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Thoughts on the Self-Love Movement

by Jim Deyling on February 04, 2020

Thoughts on the Self-Love Movement
 by Jim Deyling


You shall not add to the word which I am commanding you, nor take away from it, that you may keep the commandments of the Lord your God which I command you.
- Deuteronomy 4:2

In years past it was the self-esteem movement. Today, it’s called “self-love,” and according to many Christians – and the culture at large – this is the foundation that the rest of our lives is built upon. Here’s the premise that we often hear: If you don’t love yourself, how can you love anyone else? You have to get in touch with the best parts of you, the you that you admire; date yourself, woo yourself, and treat yourself. Only then can you love others, have success, and be happy.

As someone who has fallen prey to plenty of bad ideologies in the past (particularly in my younger years), I say this with humility to those of you who were nodding along with the first paragraph: You’ve been duped. The self-love movement is based on a pernicious lie, but the good news is that God has something infinitely better for you.

Check out this excerpt from a January 2016 Metro World News article:

It has long been believed that criminals may suffer from low self-esteem. Recent waves of research indicate the opposite. Criminals and prisoners actually have higher levels of self-esteem… higher than any other members of the community.

In a book called Self-Esteem: What You Probably Don’t Know, But Need To, Randall Grayson, Ph.D. writes:

Mass murderers, prisoners, gang members, and delinquent children all have higher self-esteem, on average, than people in the general population.

Professor Roy F. Baumeister of Florida State conducted a landmark study on self-esteem that indicated, “the most violent offenders… had the greatest perceived levels of self-esteem.”

A New York Times article called “Deflating Self-Esteem’s Role in Society’s Ills,” reported that high self-esteem was positively correlated with racist attitudes, drunk driving, and other risky behaviors, showing little self-control in adversity. Abusers generally have high self-esteem, as do prisoners. The article reports:

 They appear to have little respect for anyone else… in their high self-regard, they have little regard for others.”

Here is the counter-cultural truth of the matter: The more you practice self-love, and the more self-esteem you have, the more likely you are to be an antisocial jerk.

As the old truism says, “A man wrapped up in himself makes a very small package indeed.”

So what does the Bible say? Do we see the Disney message that so many of us grew up with? Does the Bible say that the key to accomplishment, success, and happiness is to believe in yourself and follow your heart?

Not quite.

Realize this, that in the last days, difficult times will come. For men will be lovers of self…
 - 2 Timothy 3:1

The Bible does not encourage our modern fascination with self, and we should not be encouraging it in each other. The Bible never says to believe in yourself or to love yourself more – in fact, it assumes that you already love yourself and that you were born loving yourself.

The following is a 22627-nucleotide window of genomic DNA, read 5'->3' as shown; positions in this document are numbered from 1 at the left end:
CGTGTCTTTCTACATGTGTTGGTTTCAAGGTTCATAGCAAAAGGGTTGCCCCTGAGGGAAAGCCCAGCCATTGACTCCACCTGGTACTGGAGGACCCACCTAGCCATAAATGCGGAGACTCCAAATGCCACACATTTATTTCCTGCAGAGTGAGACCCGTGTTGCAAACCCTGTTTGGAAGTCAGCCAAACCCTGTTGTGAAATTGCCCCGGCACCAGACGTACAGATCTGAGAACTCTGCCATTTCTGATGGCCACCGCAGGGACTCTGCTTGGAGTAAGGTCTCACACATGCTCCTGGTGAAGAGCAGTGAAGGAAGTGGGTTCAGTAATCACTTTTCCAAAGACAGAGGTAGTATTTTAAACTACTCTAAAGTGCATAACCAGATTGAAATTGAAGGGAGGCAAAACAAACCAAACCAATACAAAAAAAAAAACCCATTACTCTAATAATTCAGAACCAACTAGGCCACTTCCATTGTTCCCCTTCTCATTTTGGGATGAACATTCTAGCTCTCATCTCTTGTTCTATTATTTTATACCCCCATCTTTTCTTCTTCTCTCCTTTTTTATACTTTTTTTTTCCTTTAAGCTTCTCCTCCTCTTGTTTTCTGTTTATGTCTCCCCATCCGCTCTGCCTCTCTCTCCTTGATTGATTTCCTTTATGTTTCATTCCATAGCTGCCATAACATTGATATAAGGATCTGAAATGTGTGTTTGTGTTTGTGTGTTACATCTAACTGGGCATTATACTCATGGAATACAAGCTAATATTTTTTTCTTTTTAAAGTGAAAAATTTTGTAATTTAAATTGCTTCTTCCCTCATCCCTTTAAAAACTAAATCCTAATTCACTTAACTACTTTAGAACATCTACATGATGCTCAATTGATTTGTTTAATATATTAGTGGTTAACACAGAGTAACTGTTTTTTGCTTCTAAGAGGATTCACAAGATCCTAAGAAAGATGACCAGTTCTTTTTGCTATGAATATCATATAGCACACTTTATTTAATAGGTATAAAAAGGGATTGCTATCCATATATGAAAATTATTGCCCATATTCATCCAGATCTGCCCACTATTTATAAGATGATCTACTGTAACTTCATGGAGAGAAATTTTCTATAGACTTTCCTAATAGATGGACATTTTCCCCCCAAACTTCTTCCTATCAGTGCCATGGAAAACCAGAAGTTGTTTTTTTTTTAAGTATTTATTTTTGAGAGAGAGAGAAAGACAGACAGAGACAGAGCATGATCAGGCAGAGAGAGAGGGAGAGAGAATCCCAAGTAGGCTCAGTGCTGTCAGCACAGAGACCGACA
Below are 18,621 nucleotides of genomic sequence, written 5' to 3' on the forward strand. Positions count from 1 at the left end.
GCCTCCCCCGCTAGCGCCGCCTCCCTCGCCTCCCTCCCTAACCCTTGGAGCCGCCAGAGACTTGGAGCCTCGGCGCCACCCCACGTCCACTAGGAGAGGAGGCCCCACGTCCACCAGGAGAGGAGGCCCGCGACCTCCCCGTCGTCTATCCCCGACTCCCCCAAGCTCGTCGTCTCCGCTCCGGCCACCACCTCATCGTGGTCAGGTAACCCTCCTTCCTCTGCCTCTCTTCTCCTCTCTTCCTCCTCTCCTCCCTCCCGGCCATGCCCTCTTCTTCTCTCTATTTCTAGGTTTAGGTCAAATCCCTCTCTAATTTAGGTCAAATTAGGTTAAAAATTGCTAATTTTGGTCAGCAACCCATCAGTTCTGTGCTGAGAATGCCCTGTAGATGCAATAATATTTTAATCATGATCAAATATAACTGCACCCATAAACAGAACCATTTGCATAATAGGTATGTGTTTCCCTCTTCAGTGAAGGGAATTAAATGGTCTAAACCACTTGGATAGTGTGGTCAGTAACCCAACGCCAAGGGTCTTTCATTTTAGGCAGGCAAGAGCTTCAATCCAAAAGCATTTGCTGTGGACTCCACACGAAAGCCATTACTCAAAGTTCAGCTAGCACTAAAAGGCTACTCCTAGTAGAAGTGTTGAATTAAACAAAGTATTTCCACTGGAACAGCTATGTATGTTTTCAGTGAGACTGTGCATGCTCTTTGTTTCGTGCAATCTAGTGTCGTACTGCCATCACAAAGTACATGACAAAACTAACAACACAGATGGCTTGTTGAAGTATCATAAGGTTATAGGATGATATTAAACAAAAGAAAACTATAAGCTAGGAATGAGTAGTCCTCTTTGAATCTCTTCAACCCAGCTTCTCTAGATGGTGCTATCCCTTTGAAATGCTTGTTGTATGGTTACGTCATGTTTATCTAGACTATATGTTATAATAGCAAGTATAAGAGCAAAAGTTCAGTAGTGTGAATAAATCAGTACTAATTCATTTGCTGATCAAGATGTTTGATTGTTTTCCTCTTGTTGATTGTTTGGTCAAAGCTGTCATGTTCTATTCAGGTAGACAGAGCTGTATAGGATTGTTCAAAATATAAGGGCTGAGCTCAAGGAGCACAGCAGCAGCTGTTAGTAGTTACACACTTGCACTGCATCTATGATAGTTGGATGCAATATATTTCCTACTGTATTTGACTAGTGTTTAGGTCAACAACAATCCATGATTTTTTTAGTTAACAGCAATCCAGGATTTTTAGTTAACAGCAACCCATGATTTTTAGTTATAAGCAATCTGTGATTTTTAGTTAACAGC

In Matthew 22:39, Jesus says:

You shall love your neighbor as yourself.

In saying this, Jesus assumes that everyone already loves themselves. And we do! It’s not that you feel a warm rush of affection whenever you think about yourself (at that point, it’s called narcissism), it’s that you show your love for yourself by feeding yourself, bathing yourself, giving yourself the benefit of the doubt, taking yourself to the doctor when you get sick, making yourself presentable, etc. In fact, the Hebrew word for love that we often see in the Old Testament, ahavah, comes from a root word that means “to give.” So even though you may feel down about certain aspects of yourself or go through a depression, you still love yourself because you serve your own desires and needs.

All of the pop psychology and self-help gurus on Instagram telling you to have more self-love in your life are merely enabling you to enthrone your self. But God’s intention is for us to yield the throne of our hearts to God, and to dethrone the self. We are to set our eyes on Jesus, the author and finisher of our faith.

If the Son makes you free, you will be free indeed.
 - John 8:36

Jesus’ mission is much greater than simply helping us to feel better about ourselves. He came for freedom’s sake! And when that freedom comes, you are no longer a slave to your own urges and desires, which ultimately end up causing misery anyway.

In my experience, the happiest people are the most giving, the ones who are concerned about the well-being of others. It seems like we tend to end up with what we seek in this life, one way or another, and for those who practice self-love and spend their lives trying to “find themselves,” they’ll get their wish.

But I tend to think that’s a curse, not a blessing.

Focus on loving God and others. You already love yourself.